MIT Hiriko
MIT Hiriko

But TaaS companies would not just have pod-like cars, they would have a spectrum of cars designed to meet the spectrum of needs. Professor David Levision, a thought-leader in autonomous vehicles, has posited a “Cambrian explosion of vehicle forms designed for specific jobs.”

Importantly, the TaaS impacts described above would not be possible without autonomous vehicles, and autonomous vehicles will trigger a number of other changes to vehicle design. Going back to the list of common vehicles features: steering wheels, shifters, dashboards, break and accelerator pedals, and mirrors all exist to help a person operate the vehicle. All of that becomes obsolete with driverless cars. Similarly, rear-facing seats will become far more common when there is no longer a driver that needs to face the road.

Renault Symbioz Concept

Headlights, brake lights and turn signals are all designed to communicate to adjacent vehicles. As vehicle-to-vehicle communication systems become ubiquitous, these lights become unnecessary.

Cargo storage won’t vanish like other features, but most cars won’t need nearly as much as is common today.

NP-Google Firefly

Seat-belts and child restraint systems are driven by the hazards of driving, which are almost exclusively caused by people. When people are no longer behind the wheel, these safety systems may not be necessary.

Finally, internal combustion engines consume a lot of space in our cars. Electric vehicle batteries and motors use far less. Tesla opted to keep the extra space and use is for more storage. Others have opted for more compact, snub nosed designs like the Firefly, EN-V and CityCar.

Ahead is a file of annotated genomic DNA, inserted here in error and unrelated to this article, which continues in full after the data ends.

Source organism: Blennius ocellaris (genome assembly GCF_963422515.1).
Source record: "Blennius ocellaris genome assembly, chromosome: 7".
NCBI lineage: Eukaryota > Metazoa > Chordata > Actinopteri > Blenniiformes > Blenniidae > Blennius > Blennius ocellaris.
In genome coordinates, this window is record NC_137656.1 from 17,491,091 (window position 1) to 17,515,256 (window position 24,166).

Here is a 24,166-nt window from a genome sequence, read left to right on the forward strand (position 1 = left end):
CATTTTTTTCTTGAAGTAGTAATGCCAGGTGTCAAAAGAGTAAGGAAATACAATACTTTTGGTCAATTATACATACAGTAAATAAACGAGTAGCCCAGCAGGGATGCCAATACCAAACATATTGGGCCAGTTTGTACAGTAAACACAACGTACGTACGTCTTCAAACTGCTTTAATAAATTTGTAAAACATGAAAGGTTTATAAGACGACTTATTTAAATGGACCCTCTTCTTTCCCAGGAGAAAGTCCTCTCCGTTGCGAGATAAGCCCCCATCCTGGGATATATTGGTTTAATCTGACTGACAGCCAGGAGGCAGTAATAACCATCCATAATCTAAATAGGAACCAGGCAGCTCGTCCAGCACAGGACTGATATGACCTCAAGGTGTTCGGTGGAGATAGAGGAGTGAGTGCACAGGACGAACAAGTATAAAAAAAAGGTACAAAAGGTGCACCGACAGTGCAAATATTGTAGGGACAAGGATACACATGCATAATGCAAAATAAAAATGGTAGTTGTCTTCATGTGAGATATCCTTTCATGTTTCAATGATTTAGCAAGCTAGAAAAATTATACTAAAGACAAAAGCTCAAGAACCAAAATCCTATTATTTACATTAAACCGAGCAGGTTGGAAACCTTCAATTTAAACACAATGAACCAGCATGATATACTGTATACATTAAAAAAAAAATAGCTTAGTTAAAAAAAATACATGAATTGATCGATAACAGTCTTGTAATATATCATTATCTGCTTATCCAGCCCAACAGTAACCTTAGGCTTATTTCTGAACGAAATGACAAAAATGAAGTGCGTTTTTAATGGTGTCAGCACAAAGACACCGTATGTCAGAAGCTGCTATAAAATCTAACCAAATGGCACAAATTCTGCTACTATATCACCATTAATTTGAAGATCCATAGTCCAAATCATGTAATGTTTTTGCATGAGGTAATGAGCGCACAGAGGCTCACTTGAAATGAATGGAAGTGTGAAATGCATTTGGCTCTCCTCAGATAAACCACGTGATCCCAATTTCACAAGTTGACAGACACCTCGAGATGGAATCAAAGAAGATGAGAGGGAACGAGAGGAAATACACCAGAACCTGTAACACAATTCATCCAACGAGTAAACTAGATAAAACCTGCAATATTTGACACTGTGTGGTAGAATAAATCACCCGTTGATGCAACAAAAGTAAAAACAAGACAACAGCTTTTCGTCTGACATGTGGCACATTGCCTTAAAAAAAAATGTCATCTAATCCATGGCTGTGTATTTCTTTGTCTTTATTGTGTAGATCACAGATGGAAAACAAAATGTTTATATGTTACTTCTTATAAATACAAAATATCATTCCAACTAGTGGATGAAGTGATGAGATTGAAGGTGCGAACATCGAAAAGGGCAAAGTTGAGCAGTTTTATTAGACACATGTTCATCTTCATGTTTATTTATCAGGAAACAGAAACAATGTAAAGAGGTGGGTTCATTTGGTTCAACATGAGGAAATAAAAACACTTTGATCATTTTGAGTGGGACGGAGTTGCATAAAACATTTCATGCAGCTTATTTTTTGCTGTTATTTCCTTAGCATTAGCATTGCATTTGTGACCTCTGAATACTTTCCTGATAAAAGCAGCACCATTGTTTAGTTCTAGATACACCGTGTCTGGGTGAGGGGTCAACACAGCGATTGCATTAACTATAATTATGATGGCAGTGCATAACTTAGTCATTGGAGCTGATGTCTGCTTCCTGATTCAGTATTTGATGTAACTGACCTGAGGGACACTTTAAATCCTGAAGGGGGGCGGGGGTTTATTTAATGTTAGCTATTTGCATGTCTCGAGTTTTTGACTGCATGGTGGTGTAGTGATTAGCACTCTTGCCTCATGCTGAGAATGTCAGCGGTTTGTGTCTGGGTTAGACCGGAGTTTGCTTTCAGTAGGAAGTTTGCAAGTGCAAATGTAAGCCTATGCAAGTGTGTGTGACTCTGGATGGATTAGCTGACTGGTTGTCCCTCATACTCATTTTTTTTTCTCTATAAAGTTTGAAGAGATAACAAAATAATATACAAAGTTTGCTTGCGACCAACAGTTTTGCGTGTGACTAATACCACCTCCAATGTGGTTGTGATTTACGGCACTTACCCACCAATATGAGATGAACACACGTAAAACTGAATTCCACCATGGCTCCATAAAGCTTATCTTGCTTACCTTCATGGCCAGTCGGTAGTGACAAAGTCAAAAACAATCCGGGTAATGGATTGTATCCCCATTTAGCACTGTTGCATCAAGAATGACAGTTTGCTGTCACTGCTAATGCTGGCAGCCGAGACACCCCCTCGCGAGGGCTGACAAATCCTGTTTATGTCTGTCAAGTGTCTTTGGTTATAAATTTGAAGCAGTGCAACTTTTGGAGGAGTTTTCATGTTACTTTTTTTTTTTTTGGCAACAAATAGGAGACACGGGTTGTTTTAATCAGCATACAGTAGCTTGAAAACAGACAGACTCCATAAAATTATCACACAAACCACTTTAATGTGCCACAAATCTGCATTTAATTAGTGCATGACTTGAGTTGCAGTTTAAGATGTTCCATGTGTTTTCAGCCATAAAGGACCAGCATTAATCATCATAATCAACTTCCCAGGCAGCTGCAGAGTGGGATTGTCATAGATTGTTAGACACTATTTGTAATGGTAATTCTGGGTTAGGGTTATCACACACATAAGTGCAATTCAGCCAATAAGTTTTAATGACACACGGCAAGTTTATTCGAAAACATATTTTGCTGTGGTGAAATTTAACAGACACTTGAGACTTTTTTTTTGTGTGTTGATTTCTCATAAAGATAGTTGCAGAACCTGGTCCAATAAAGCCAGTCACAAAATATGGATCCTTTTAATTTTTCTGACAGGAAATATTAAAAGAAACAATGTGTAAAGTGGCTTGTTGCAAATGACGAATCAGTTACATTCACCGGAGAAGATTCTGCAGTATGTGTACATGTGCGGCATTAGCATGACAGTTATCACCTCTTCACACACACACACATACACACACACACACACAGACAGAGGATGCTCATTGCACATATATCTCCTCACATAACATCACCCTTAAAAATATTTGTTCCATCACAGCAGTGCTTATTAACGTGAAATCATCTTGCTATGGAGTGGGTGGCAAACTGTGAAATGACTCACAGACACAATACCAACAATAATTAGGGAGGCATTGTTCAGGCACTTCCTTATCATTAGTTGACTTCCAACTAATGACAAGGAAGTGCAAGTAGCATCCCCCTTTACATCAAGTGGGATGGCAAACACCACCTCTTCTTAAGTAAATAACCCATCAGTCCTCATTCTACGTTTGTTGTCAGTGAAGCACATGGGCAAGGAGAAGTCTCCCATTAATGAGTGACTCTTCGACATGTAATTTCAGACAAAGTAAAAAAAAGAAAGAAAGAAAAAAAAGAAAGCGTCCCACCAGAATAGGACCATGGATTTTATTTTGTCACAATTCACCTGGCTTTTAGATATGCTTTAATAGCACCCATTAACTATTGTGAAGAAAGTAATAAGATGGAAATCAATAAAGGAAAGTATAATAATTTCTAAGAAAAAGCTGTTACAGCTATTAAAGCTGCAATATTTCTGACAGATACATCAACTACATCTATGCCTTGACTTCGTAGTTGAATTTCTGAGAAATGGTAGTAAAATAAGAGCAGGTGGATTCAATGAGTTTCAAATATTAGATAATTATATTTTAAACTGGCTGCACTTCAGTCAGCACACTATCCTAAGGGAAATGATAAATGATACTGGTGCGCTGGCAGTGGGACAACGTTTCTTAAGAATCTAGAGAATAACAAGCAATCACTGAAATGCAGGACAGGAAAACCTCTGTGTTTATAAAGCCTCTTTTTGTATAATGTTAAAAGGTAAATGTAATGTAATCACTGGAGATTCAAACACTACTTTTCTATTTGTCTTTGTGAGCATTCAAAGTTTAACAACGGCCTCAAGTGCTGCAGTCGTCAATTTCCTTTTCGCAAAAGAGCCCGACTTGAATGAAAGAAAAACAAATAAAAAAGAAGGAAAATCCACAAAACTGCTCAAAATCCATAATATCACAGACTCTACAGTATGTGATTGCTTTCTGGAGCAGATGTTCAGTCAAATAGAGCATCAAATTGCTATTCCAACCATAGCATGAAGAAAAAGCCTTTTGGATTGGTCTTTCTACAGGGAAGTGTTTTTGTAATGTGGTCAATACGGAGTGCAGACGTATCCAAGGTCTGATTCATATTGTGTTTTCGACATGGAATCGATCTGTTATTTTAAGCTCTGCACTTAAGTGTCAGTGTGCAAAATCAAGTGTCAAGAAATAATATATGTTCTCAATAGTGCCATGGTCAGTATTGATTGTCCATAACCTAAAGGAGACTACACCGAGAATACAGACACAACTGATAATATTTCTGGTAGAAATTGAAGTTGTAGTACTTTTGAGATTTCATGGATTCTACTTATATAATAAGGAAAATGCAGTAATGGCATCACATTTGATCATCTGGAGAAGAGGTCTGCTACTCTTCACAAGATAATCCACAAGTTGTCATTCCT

While it is helpful to consider how car design will change from the perspective of those car elements that will become obsolete, it misses the exciting (and occasionally terrifying) prospect of what cars may yet be. While cars today serve a wide array of functions, the functions they can serve when they don’t require a driver is far broader. Think of cars with beds (and maybe showers) for overnight trips. Or cars with media centers for vacations. Or cars with work stations for business trips. The options are endless.

What’s more, the relative simplicity of electric vehicle technology is lowering the barriers to entry into the car market. We are seeing new startup car companies every year. Presumably, these companies will find new niches to serve in the new transportation market. The forces that led to the standardized car and the winnowing of the automotive market are set to reverse themselves.

The potentially scary aspect of these shifts is that the more enjoyable and efficient driving becomes the more people will drive, which would only exacerbate the already deleterious environmental and social impacts of our transportation system.

Either way, the car you are driving today is unlikely to look anything like the car you ride in the not-to-distant future. Autonomous vehicles, electric vehicles and TaaS companies will make sure of that.